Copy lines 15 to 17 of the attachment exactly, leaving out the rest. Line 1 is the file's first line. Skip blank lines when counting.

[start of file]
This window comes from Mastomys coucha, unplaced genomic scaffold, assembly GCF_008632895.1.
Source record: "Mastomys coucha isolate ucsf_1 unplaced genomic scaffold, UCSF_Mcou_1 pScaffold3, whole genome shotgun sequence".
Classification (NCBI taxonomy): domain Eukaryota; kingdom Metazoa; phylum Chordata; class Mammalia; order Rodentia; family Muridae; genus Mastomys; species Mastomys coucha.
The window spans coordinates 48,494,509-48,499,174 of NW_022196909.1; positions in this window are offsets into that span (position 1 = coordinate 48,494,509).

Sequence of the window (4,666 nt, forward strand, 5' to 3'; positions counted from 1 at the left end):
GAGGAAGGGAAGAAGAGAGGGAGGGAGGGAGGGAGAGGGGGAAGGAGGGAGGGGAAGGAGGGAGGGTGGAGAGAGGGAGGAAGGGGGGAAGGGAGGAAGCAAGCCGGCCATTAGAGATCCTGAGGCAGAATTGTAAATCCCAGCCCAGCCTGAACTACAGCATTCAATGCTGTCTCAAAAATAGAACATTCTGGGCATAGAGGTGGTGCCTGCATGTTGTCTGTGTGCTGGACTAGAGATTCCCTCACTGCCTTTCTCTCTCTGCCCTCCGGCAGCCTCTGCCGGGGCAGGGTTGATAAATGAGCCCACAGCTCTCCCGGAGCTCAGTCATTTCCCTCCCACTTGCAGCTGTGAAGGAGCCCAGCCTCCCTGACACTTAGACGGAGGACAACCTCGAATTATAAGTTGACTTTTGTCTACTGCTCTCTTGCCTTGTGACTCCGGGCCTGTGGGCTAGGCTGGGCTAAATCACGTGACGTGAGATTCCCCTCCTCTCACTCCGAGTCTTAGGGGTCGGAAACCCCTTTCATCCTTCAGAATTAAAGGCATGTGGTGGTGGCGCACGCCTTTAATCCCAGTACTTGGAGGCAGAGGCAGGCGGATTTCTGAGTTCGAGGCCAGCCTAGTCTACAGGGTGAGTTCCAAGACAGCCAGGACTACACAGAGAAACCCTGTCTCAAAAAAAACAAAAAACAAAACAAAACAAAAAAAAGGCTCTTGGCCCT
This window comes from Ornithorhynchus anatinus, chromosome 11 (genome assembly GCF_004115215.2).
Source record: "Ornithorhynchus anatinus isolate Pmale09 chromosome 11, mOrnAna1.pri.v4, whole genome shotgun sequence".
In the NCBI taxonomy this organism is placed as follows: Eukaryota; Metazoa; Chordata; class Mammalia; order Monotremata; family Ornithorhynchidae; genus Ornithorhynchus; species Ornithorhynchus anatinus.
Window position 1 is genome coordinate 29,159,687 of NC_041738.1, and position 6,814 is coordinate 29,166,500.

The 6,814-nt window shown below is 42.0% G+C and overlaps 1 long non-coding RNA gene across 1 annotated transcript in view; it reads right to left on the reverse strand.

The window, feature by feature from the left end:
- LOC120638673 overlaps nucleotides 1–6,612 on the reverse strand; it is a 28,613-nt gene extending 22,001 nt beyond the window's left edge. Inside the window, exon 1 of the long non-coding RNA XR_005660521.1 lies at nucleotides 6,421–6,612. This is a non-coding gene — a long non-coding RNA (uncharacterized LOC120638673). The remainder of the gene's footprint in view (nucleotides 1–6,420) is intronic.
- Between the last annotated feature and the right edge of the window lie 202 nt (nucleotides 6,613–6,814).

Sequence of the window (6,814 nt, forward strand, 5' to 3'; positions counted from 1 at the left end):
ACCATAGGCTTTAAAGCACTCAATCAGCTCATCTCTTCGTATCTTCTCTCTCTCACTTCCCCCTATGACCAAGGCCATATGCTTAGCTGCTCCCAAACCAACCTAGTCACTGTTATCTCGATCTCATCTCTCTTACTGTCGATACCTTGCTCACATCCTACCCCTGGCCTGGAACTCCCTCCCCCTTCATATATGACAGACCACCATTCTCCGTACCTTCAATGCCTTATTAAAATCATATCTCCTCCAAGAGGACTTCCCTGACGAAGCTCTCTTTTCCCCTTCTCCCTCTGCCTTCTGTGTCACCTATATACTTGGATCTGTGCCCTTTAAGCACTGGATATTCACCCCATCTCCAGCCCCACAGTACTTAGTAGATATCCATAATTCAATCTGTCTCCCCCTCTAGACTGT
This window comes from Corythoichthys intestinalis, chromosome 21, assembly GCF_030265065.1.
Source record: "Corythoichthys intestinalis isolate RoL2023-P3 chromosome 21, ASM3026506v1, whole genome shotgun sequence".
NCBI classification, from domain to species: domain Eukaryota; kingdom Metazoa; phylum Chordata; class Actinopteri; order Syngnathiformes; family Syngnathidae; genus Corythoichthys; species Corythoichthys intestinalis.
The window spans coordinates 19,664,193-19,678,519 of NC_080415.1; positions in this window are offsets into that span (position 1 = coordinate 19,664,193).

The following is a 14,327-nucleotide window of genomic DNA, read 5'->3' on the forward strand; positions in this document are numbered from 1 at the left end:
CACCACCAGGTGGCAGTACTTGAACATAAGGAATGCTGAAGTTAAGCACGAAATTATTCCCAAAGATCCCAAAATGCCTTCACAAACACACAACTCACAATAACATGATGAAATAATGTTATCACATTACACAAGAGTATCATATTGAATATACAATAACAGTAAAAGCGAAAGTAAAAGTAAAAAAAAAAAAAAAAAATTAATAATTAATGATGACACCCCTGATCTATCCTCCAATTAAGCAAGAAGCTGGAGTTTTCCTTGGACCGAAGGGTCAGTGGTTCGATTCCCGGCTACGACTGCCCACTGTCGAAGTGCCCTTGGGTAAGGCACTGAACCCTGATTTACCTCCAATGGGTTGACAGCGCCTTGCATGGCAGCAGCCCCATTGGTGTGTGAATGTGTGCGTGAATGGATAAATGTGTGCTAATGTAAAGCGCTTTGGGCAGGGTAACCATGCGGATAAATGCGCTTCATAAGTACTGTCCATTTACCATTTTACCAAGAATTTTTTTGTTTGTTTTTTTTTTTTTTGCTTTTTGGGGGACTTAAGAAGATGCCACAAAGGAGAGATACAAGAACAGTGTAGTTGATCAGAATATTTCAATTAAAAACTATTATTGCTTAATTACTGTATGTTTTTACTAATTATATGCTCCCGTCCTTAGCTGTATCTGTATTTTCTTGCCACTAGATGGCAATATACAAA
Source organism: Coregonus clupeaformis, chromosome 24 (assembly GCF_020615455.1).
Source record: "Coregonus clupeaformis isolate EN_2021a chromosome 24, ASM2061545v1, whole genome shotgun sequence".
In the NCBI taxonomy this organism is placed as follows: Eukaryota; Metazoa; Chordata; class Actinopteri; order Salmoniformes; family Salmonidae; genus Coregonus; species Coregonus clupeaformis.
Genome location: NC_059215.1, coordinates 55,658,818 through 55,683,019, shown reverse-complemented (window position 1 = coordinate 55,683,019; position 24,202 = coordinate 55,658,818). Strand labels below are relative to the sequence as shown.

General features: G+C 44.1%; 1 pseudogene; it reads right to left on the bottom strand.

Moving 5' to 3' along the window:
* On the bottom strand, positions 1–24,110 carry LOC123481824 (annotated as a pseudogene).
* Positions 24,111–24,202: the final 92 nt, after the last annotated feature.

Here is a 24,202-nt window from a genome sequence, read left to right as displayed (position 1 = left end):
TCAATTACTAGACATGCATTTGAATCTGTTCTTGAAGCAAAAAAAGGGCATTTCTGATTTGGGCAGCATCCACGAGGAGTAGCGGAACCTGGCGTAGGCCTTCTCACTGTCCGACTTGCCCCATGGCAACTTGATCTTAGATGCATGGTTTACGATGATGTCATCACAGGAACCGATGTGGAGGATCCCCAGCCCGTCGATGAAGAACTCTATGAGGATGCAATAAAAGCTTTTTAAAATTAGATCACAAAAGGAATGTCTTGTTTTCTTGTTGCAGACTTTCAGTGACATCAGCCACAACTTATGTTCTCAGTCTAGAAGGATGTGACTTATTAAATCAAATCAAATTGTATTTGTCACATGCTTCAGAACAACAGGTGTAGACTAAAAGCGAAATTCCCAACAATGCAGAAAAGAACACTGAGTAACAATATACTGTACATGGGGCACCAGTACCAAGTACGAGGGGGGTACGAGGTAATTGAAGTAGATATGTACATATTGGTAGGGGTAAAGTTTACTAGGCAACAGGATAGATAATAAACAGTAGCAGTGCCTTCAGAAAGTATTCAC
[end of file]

Sequence of the window (6,814 nt, forward strand, 5' to 3'; positions counted from 1 at the left end):
ACCATAGGCTTTAAAGCACTCAATCAGCTCATCTCTTCGTATCTTCTCTCTCTCACTTCCCCCTATGACCAAGGCCATATGCTTAGCTGCTCCCAAACCAACCTAGTCACTGTTATCTCGATCTCATCTCTCTTACTGTCGATACCTTGCTCACATCCTACCCCTGGCCTGGAACTCCCTCCCCCTTCATATATGACAGACCACCATTCTCCGTACCTTCAATGCCTTATTAAAATCATATCTCCTCCAAGAGGACTTCCCTGACGAAGCTCTCTTTTCCCCTTCTCCCTCTGCCTTCTGTGTCACCTATATACTTGGATCTGTGCCCTTTAAGCACTGGATATTCACCCCATCTCCAGCCCCACAGTACTTAGTAGATATCCATAATTCAATCTGTCTCCCCCTCTAGACTGT
This window comes from Corythoichthys intestinalis, chromosome 21, assembly GCF_030265065.1.